Today, my focus was on the reading of my text of "American History." As I stated before, this piece seems easy because it is a comic. But it carries many different types of messages, both written and visual. I read the first 8 pages, which took me through history from Columbus to the settling of the 13 colonies. In focusing on description of the text, there are quite a few things that I noticed with the first section. First, the overall style of the illustration has a childlike feature, similar to comics and Sunday Funnies. The colors are very vivid, really drawing a magical and adventure-like quality to the visual message. The text itself is written very simple. I believe that the audience was to children so it was written in a simple fashion in order for children to understand it. Almost in the way that each kid in elementary school can recite, "In fourteen-hundred and ninety-two, Columbus sailed the ocean blue," the text follows a simple pattern that can be easily remembered. The piece was also constructed in so that each event in the history of America can be summed up in one page, jumping to the next event on the next turn. Therefore, I see the text as being brief and broad, not covering little details and people that made the event significant. This can be significant later in reading the full text because it may or may not be telling the full story. That could either benefit or ruin the value of America it was built on. Finally, there are hidden values that are written in the piece that we as readers carry into the piece. Some of these can be the value of freedom, religious freedom, manifest destiny, etc. How those values are portrayed in the text could be significant to its purpose.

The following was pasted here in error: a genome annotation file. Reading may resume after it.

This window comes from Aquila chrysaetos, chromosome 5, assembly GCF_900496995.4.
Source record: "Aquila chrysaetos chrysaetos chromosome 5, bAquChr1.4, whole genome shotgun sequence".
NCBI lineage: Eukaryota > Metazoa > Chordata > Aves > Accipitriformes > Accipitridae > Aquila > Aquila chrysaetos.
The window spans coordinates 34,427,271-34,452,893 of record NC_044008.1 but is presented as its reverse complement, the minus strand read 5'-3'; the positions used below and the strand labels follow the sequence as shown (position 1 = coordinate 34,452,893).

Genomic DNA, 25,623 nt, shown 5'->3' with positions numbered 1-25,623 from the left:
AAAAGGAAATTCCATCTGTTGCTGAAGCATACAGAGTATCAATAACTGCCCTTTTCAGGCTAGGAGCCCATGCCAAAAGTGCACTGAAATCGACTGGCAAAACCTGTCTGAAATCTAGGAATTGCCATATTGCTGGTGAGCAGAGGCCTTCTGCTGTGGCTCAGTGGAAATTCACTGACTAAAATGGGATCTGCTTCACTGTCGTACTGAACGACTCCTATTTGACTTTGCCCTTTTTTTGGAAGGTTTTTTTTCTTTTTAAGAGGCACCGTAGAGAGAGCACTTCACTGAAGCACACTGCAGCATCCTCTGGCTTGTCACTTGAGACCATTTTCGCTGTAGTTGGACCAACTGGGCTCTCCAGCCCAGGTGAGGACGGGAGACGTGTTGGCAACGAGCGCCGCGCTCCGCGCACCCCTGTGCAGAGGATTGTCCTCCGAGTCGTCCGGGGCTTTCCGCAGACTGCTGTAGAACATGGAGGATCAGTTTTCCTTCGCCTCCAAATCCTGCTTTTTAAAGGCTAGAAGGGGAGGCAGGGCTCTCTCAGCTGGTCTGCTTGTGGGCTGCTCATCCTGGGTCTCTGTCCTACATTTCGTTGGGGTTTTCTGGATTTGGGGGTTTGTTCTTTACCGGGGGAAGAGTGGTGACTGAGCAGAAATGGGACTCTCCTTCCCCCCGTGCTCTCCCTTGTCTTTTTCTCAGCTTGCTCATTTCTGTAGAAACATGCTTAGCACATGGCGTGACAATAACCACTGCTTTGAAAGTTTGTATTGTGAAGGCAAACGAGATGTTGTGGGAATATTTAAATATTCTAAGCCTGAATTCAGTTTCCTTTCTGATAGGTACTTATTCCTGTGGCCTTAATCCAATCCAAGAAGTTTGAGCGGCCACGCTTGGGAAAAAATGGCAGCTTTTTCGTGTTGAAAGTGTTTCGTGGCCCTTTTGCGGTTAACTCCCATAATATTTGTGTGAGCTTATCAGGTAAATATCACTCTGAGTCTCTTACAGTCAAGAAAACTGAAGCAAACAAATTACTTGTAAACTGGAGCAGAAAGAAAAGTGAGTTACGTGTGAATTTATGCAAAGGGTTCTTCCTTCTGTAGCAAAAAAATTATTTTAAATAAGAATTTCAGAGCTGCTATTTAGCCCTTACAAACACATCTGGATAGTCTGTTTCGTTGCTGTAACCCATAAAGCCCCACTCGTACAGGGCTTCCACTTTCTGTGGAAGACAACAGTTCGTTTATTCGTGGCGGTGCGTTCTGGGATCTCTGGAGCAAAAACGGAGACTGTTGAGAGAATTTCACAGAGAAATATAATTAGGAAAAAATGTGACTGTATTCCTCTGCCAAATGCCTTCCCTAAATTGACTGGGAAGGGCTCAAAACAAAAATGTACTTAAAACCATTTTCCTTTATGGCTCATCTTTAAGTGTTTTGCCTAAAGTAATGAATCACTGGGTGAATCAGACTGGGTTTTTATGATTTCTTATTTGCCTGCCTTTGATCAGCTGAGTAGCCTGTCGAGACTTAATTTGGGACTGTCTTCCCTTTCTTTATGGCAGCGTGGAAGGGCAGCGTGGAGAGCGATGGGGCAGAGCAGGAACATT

In regards to my annotated bibliography in the last post, I have moved my due date back slightly in order to work on other assignments. But I will continue to research these pieces in order to gain better understanding on how to analyze the piece.

Journal Entry #2 (03/09/2014)

After reading the pieces more, I am definitely leaning towards the "American History" piece for my term paper. I feel it is more interesting to me in analyzing both visual and written messages, as well as diving into the "Master Narrative" that the piece carries and how it influences the audience.

In order to do get into how I will analyze the piece, I will now focus on what I will use for my annotated bibliography. I don't want to waste time this assignment by simply choosing random pieces so that I can complete the assignment. I want to use this assignment to build on theory I will apply. At this point, Narrative Paradigm seems to be the easy one, since it is a story and it will be easy to pick out the characters, plot, setting, etc. But I do know that I need to build around a claim that is more intriguing and compelling. So using something like a Burke or Perelman model will be more deductive and might lead to a bold claim. I believe that this piece can carry a lot of qualities to the audience, a lot of which is not beneficial. My gut reaction is that it is simply the rehearsal of the "Master Narrative" that we were all taught in elementary school. It leaves out many historical events that paints the founding of America in a bad light. It does this by simply not mentioning it or by mentioning it only slightly. One example of this is with Columbus and the genocide that was committed when he settled the West Indies or by seeing an image of slavery and having one guy say, "This is wrong!," with no one really listening. I'm sure the more that I dive into it, I will find more things like that. But I need to make sure as I read it to only describe at first.